meant by waving his hat. There is little room to find that the waving or signaling with the hat by the'master was not in strict line with what he said, and whilt the tug-boat did. There remains, then, for the libelant's case, that he misunderstood the signals' and words of the master' of the Wood. I think this was his fault. He was eager to be taken in tow. He, had applied to the Wood the day before, and had been refused. He was bound to observe that noprecQutions were being on the Wood to take him in tow with safety, and he should have known the great danger unless the speed of the tug-boat was slackened. He should not have mistaken the signal of waving the,hat, which at best, under the circumstances,was ambiguous, and was probably only given for emphasis, when he did not hear the words, and the whole conduct of the boat was giving them a distinct meaning of refusal. A nAnree will be entered dismissing the libel, with of both,courts.
THE FORT LEE. MAGUIRE,
ooure. 8. D. New
Yll1'k. December 21, 1885. )
Vessels moored in slips' along-side piers, with bowsprits extending beyond the ends of the piers, in violation of the local regulations, and being in the wax of the usual course taken by other vessels accustomed to enter the slip, wIll be held in fault in case of collision, though the obstruction was visible, and might have been avoided by the other vessel by proper lookout and care.
2. SAME-CASE STATED-FERRy-BOATc-NoRTB: RIVER. The ferry-boat F. L.· coming down the North river from Fort Lee to her slip at One Hundred and Thirty-First street, in entering the slip on the strong \ ebb-tide, A'oing as usual, near the corner of the upper pier collided with the projecting bowsprit of the schooner R. B., moored neBr the outer end of the pier. The schooner had been warned to move further back in the slip, and the projection of her bowsprit was contrary to the regulatiops of the harbormasters. Held, both vessels in fault,...,.the schooner for wrongfully remaining in the ferry-boat's way, and obstructing her rightful course; the latter, for not observmg the schooner's position, and keeping away from her, as she might have done by a proper lookout and reasonable ,care.
In Admiralty. . Goodrich, Deady & Platt, for libehUlt. E. H. Hobbs, for'claimant.
. BROWN, J.A little after 7 o'clock in the morning of May 17,1884, as the ferry-boat Fort Lee was coming down the river, and was entering the slip on thesputh side of West One Hundred and Thirty-First street, her port side, at about the second or third cabin window, came in contact Blair, which was lying with the bowsprit of the schooner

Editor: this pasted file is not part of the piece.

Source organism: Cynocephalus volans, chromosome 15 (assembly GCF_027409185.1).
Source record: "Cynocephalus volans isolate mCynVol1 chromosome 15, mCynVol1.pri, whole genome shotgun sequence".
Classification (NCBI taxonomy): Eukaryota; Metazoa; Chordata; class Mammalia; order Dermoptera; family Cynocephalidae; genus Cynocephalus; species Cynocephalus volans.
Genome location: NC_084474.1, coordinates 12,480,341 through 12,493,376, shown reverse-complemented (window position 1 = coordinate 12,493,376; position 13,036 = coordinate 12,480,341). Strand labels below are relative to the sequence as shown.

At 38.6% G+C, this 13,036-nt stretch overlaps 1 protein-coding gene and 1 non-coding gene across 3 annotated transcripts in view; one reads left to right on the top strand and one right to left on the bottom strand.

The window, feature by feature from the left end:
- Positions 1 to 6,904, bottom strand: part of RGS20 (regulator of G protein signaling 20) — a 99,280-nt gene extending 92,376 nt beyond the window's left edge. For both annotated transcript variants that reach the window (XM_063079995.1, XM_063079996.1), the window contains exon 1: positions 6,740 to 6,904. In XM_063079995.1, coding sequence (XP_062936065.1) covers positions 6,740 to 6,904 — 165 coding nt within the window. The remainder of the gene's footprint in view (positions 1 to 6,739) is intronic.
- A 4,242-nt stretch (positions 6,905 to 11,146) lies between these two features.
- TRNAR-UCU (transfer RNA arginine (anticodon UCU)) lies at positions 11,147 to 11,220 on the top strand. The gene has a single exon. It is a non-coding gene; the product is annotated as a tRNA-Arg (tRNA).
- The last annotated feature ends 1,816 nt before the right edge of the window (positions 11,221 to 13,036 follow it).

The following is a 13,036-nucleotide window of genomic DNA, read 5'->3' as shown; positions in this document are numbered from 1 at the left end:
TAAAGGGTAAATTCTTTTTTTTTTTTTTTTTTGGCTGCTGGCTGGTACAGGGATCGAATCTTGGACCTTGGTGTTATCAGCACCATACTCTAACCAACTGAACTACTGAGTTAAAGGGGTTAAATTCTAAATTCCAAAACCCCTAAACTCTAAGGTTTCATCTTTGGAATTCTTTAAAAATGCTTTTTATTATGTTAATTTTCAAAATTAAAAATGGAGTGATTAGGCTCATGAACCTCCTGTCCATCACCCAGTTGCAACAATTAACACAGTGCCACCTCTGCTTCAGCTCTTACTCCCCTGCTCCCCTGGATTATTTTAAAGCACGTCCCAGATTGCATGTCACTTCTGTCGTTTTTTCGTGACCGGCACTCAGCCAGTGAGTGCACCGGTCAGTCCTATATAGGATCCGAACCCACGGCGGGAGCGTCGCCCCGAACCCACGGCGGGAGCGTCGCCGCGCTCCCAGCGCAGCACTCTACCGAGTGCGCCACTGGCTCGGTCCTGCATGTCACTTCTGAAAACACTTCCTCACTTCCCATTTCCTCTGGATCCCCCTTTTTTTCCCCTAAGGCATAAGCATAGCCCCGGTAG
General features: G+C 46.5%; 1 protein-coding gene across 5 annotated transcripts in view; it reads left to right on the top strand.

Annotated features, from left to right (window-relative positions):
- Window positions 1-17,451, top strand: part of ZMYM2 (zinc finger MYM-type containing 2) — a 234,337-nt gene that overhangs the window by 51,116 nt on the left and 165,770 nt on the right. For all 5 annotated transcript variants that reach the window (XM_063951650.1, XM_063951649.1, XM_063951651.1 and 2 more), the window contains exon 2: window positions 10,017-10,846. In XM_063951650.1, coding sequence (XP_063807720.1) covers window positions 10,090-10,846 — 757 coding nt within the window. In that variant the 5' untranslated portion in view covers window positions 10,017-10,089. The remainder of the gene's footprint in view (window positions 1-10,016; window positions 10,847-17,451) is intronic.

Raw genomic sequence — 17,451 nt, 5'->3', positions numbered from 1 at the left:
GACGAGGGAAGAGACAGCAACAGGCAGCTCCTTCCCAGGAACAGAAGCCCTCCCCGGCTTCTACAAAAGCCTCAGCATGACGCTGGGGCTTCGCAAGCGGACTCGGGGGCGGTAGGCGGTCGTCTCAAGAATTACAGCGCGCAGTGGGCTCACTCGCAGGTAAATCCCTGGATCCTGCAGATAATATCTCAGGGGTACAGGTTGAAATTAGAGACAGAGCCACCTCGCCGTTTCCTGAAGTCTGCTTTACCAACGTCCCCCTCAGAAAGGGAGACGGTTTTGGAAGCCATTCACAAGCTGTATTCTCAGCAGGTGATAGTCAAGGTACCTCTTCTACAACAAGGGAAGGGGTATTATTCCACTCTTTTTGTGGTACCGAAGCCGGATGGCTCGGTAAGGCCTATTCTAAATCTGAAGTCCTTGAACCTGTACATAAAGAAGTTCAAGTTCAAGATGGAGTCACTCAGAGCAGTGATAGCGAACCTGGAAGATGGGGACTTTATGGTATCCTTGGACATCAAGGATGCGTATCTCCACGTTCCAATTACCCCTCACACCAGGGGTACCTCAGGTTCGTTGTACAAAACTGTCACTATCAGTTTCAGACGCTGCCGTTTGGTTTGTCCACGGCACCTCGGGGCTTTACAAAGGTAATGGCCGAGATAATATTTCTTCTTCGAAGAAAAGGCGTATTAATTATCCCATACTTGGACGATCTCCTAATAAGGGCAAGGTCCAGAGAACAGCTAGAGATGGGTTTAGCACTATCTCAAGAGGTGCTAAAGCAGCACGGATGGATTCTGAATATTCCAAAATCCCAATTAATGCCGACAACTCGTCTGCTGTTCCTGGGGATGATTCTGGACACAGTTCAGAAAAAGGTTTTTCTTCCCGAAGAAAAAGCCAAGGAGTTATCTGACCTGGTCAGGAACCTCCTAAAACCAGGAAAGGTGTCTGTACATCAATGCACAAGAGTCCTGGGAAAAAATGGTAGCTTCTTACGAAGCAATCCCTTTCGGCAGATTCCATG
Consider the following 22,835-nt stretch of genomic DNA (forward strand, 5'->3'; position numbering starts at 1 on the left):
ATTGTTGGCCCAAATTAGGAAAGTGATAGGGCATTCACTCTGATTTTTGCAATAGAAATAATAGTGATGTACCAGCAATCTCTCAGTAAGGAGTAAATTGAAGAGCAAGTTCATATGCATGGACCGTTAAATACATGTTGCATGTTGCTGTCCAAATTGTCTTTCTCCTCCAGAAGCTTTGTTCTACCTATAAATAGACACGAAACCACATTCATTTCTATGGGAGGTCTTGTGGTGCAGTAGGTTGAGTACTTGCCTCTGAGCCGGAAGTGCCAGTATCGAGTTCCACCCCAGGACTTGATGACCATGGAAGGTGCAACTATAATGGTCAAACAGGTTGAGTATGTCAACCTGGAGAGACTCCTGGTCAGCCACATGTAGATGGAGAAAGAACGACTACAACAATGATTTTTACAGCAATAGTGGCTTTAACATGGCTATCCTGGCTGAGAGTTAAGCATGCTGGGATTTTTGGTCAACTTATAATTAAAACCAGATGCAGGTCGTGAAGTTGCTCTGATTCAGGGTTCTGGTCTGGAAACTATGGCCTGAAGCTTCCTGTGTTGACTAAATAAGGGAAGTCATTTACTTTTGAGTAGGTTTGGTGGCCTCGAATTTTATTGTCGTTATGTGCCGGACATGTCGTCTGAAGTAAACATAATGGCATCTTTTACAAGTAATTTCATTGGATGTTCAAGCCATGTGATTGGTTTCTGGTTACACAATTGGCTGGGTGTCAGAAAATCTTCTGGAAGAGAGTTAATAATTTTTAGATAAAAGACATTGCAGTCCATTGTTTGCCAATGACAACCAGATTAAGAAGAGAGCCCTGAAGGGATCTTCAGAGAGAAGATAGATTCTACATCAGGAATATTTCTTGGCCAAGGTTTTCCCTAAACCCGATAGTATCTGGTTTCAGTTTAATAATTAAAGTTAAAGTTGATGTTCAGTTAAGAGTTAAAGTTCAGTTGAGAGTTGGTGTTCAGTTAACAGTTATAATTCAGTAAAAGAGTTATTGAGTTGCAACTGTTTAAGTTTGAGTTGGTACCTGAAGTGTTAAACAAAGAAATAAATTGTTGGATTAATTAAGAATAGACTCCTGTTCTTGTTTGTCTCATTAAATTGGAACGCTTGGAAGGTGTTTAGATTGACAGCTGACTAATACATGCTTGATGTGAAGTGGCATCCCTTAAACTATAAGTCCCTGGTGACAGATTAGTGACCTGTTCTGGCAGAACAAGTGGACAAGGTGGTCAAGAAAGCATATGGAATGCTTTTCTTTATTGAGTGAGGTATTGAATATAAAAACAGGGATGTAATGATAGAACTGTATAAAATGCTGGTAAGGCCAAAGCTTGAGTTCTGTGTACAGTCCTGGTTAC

THE ,. FORT LEE.
out on the northerly side of the slip, injuring both vessels. The libelant contends that the bowsprit did.Dot extend beyond the line of the pier, while the ferry-boat's witnesses contended that it extended some 10 or 15 feet beyond. The schooner, during the evening before, had been moored outside of another schooner lying along the pier, and had been repeatedly requested to move out of the way of the ferry-boat; and at about 9 P. M. the other schooner was hauled out, and the Robert Blair was moored along-side the dock: The ferry-boat made no subsequent trip that night, and the collision was on her first trip down the next morning. The dock at which she was moored, being a solid dock, causes a very strong current to run across.the end of the pier on the ebb-tide. The ferry-boat for this reason is accustomed,in coming down, to ron into the slip angling, and close to the southerly corner of the upper pier. There is no doubt,upon the evidence, that the sohooner, whether her bows actually projected. 1)6yond the line of the pier arnot, did obstruct and interfere with the usual course that the ferry-boat was entitled to take upon the ebb-tide. At low tide the, schooner was aground as she lay, but at high water could have been moved further back. The weight of evidence, moreover, is to the effect that her bowsprit, after she was brought along-side the pier. did project somewhat beyond its Quter end. In either case, she was violating the rules of the harbor-masters, which require both· that such vessels shall lie with their bows in, and also so as not to obstruct and interfere with the ferry-boats of the city. There was nothing to prevent the schooner from complying with these regulations, between 9p. M. and 7 A.M., be.fore the ferry-boat came down; and she had express notice from the fe,rry-boat not to obstruct her path. The schooner must therefore be held chargeable with fault contributing to the collision. But the ferry-boatfuust also be held in fault, because the position of theschoOl;\er, her masts, her b6wsprit. and jib-boom, were all in plain sight ,before the ferry-boat reached the pier. If in reality they projected as claimed by the defendants, and as the weight of proof sustains, the bowsprit should have been seen a considerable distance away. It was not noticed until within 50 yards. This indicates a lack of proper lookout. But, if seen in sufficient time to avoid it. I cannot exonerate the ferry-boat on the ground that she was obliged to ron close to the corner of the pier as claimed. No doubt that facilitates her entrance; but proceeding a few feet further to the southwar!l could not have caused her any injury, though possibly a little delay and awkwardness in'going into the slip. It is also urged that the schooner's lines were loose, so as to allow her to draw towards the ferry-boat, through the effect of the backwater from the latter. The fact may have been so, but that cannot be admitted to exonerate the ferry-boat. The swaying of the'schooner, caused by any slackness of the lines, was but a few feet at most. It was an incident liable to happen. The ferry-boat was bound to give space enough to avoid such contingencies. Both were in fault, and the damages must be divided.